@af: While the Nike class BC is the size of a prewar BB it is not a BB for more that just political reasons. BBs were the first wallers, in their day the most powerful ships in existence, the first to stand and endure in the wall of battle, and as heavily armed and armored as that entails. That the Nike fits into the battleship size range of earlier in the war this is a result of class creep, where the sizes of classes have increased due to new developments and other reasons.

    Also the RMN really has no other type of battle cruiser it can build other than the Nike. If I am remembering right only two types of battle cruisers were being built at the time of the transition from the Janacek to Whitehaven admiralties, the Agamemnon pod layer and the one ship Nike test bed. The pod layer design has become obsolete with the development of the Apollo system as BCs are not large enough to use it, so the Nike, while obscenely large compared to past BCs, is the more traditional design and not affected in its operational parameters like the Aggies are. Pod laying BCs built to supplement the MDM launchers of the wall aren’t useful if you can fire their missiles when you can the ones of the SDs.


  9. Mike says:

    Who says she’ll be senior officer in the cluster? Why are people assuming that?

  10. Brom says:

    Probably because she seems to be the focus of the book and is shown on the cover as a VADM. IMHO, that is a possibility, but there is also a good possibility that another senior VADM or ADM will be sent out as commander of all RMN forces on the TC side of the Lynx wormhole terminus. I will a bit surprised if Khumalo retains his current position.

  11. Bit says:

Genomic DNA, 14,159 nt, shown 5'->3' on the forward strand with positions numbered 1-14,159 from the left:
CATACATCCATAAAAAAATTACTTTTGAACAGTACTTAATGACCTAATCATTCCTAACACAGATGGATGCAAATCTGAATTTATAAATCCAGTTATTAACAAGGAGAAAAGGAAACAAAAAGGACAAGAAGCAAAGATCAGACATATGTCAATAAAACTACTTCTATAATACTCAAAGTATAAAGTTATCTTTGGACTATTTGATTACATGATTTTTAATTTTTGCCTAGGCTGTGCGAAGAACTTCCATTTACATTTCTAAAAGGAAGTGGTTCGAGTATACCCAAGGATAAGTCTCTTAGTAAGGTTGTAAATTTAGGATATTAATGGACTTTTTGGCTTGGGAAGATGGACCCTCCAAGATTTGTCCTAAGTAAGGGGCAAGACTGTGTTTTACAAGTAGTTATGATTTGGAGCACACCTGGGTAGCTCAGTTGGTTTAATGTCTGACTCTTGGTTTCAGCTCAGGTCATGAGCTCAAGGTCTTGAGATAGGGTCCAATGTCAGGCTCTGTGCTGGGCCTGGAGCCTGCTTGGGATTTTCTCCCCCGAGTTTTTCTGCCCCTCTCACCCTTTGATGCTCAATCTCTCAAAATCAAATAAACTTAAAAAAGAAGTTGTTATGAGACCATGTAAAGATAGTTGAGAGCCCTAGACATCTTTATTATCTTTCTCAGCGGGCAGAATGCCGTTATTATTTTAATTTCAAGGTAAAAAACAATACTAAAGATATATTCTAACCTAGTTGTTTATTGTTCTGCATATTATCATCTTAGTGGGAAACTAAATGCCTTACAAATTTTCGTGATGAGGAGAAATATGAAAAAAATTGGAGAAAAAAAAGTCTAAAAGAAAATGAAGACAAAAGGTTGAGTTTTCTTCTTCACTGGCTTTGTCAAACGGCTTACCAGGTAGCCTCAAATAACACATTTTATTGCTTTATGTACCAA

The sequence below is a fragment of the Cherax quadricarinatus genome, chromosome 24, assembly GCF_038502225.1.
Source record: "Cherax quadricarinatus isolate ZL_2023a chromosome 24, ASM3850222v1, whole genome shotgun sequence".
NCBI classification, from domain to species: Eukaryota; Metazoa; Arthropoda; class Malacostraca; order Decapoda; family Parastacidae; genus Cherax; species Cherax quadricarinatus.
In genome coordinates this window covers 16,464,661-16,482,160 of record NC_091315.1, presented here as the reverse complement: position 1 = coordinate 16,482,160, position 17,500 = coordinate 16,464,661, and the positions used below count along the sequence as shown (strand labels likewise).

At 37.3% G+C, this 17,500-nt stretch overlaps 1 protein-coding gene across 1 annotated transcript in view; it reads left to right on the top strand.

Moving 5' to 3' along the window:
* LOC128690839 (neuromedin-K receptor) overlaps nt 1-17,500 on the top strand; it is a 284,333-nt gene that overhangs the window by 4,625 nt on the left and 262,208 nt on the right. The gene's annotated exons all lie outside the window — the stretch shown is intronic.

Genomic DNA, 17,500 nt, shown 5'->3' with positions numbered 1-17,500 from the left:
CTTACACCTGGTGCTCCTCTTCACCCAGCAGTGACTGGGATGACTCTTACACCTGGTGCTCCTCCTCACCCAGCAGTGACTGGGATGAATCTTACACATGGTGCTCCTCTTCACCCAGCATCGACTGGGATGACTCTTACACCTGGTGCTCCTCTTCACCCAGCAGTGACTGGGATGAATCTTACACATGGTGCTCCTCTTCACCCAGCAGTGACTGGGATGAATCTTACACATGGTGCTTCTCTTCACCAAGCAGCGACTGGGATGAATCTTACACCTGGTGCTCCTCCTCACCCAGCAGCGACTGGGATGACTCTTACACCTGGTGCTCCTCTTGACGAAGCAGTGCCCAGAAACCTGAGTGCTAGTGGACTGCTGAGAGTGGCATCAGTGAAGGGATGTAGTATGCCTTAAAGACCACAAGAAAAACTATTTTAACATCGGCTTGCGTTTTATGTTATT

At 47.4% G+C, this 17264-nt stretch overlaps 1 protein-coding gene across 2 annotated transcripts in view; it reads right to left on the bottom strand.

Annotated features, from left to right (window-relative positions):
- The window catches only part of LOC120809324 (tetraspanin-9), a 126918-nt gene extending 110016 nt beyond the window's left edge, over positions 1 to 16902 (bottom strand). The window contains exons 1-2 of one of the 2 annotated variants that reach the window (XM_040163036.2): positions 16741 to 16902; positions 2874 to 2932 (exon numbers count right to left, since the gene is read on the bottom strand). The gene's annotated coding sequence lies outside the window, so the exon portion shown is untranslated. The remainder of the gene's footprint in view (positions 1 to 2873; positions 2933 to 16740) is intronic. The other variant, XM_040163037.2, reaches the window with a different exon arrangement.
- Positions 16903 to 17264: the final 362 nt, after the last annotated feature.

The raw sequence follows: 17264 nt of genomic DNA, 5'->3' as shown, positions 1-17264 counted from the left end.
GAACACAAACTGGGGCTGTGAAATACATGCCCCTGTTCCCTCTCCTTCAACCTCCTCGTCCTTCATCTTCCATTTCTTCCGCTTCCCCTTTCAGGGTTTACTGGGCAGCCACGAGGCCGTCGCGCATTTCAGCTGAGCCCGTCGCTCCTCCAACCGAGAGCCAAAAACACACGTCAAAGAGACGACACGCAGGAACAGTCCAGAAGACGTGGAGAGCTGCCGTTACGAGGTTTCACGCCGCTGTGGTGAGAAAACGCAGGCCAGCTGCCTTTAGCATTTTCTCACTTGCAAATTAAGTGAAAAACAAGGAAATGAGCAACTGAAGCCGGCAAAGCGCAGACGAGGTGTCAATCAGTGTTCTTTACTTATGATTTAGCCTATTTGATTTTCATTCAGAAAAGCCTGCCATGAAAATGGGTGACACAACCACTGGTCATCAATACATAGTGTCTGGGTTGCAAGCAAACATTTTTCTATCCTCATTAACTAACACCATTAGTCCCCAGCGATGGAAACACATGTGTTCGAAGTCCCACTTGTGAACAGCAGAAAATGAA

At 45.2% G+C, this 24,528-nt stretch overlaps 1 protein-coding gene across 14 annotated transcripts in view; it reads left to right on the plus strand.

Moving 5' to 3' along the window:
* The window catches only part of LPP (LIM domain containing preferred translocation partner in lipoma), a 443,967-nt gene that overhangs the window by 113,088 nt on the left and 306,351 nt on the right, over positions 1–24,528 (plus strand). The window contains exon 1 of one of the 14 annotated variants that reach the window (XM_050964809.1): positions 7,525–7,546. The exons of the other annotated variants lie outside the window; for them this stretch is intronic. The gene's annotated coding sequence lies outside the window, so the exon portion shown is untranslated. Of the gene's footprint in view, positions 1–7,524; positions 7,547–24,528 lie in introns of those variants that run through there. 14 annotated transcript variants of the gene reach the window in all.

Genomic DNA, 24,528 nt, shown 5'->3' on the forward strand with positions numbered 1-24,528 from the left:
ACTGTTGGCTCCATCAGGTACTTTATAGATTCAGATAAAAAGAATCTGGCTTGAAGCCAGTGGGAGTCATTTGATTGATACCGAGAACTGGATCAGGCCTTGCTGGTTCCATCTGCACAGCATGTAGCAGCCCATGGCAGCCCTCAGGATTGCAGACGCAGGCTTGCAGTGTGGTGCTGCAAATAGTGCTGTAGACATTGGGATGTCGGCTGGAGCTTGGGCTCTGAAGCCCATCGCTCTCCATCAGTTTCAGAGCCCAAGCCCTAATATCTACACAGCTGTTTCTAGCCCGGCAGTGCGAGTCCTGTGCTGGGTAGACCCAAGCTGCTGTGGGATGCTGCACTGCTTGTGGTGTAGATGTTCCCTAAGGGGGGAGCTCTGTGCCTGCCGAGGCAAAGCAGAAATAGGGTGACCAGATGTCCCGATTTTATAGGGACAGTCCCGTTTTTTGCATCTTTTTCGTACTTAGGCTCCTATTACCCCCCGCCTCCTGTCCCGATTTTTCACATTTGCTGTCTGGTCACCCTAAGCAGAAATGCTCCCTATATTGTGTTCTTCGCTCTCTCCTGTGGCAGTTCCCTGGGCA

I havn’t seen anyone mention yet… this snippet implied that after AAC, Manty have another batch of new SD (just about) ready to be deploy. Good thing! although the lost in trained manpower from the BoM is a heavy blow to the RMN

  12. af says:

    The Saganami-Cs are described as BCs politically classed as CAs. BC(P)s are scaled down podnaught, so calling the BBs a “waller” when I said it’s a _reformating_ of the class is just following the RMN political line, and not anything else.

    The US Navy called everything a destroyer, and left a “cruiser gap” with the Soviet navy. It suddenly disappeared when a bunch of destroyers were renamed “cruiser”, since they were the size of cruisers in other navies.

    In navies around the world, there are things called “frigates”. The US Navy called these things “destroyer escorts”.

    Currently the USN is doing a LCS competition, in navies around the world, this size and capability of ship is a “corvette”.

    The DDX and next gen cruiser for the USN are the same size, just different armament, and the size of a destroyer.

    The Nike is the new form of a BB, it’s classed as a BC is political decision.

  13. Mark L says:

    It could also be that Henke gets a promotion to VADM near the end of the novel, and is a RADM for the bulk of it.

  14. I seem to recall Honor Harrington saying that Admiral Gold Peak had been underpromoted for some time, and should have been higher on the totem pole than she was. At this point, she might be emphasizing that Admiral Gold peak needed to be promoted in the immediate future.

  15. Robert Krawitz says:

    Presumably this book overlaps with the end of AAC and perhaps continues on past it. Manticore lost a lot of people then and may need to refill its ranks…

  16. Mike says:

    The previous book was about Terekhov and his crew (especially Zilwicki), but he wasn’t the ranking officer in the cluster either. There is no reason so far to assume Khumalo will not retain his position. It’s not like he did anything wrong.